Around the publishing industry
Here’s another collection of articles that caught my eye over the past couple of weeks. They include some useful information for independent authors. Click on the title of each section to be taken to the article concerned.
The Wall Street Journal provided this very interesting and comprehensive overview of how Amazon has come to dominate US publishing. The facts and figures are impressive.
Amazon commands some 72% of adult new book sales online, and 49% of all new book sales by units, according to book-industry research firm Codex Group LLC.
. . .
Amazon has more than 100 million Amazon Prime members world-wide, and its U.S. subscribers can pick one title from Amazon First Reads free each month. Non-Prime members pay $1.99.
On Jan. 2, Amazon First Reads sent an email to members about six new titles from Amazon Publishing. By early evening, those books were the top six on Amazon’s Kindle store e-book best-seller list.
The power extends to Amazon’s $9.99-a-month Kindle Unlimited e-book subscription service … It had an estimated 4.6 million paid subscribers in June 2018, according to Codex. Amazon Publishing titles and Amazon’s self-published books get prominent display, industry executives said.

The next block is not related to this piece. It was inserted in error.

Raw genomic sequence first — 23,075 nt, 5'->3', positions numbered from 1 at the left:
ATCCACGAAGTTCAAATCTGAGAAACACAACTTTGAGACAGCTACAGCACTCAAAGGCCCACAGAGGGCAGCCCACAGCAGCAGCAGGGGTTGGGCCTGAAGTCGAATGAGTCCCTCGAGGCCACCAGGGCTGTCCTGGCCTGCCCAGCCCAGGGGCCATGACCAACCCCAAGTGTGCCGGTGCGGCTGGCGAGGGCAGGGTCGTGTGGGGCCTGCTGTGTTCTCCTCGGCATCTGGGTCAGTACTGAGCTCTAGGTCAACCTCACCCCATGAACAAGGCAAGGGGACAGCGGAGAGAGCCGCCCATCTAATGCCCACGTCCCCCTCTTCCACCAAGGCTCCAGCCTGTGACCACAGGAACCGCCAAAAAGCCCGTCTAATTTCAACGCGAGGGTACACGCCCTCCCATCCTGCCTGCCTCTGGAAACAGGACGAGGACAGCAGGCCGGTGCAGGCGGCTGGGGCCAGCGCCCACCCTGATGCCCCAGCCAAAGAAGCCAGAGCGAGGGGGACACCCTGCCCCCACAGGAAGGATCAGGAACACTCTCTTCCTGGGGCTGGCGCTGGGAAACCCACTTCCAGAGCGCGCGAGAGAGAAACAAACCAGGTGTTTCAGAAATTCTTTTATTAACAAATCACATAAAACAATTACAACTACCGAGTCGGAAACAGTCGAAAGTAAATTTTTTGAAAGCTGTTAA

There’s much more at the link. Highly recommended reading.
Looking at those numbers – particularly the claimed 4,600,000-odd Kindle Unlimited (KU) readers, a higher figure than I’ve seen reported elsewhere – immediately reveals the conundrum faced by many authors and small presses. I know of at least three small(ish) presses that are in the process of removing all their books from KU, because they’ve seen their income drop by about 50% over the past year. They’ve decided that the game isn’t worth the candle. I’ve found a similar issue with my books, although I’ve also seen the advantages of KU in building reader interest and sustaining a fan base, as I discussed last year.
I’ve decided that since I can’t beat KU, and at present I can’t afford the time, effort and money needed to “go wide” in a meaningful way, including the cost of advertising and promotion across several channels, I’m going to stay exclusive with Amazon. That may well change at some future date, but probably only when I can afford to hire the assistance I’ll need to stay on top of things. Instead of going wide, I’ll try to write in such a way that I maximize my books’ appeal to KU readers, and attract their attention. I’ll make less money per sale/borrow, to be sure, but I hope the increased volume will go some way towards offsetting that.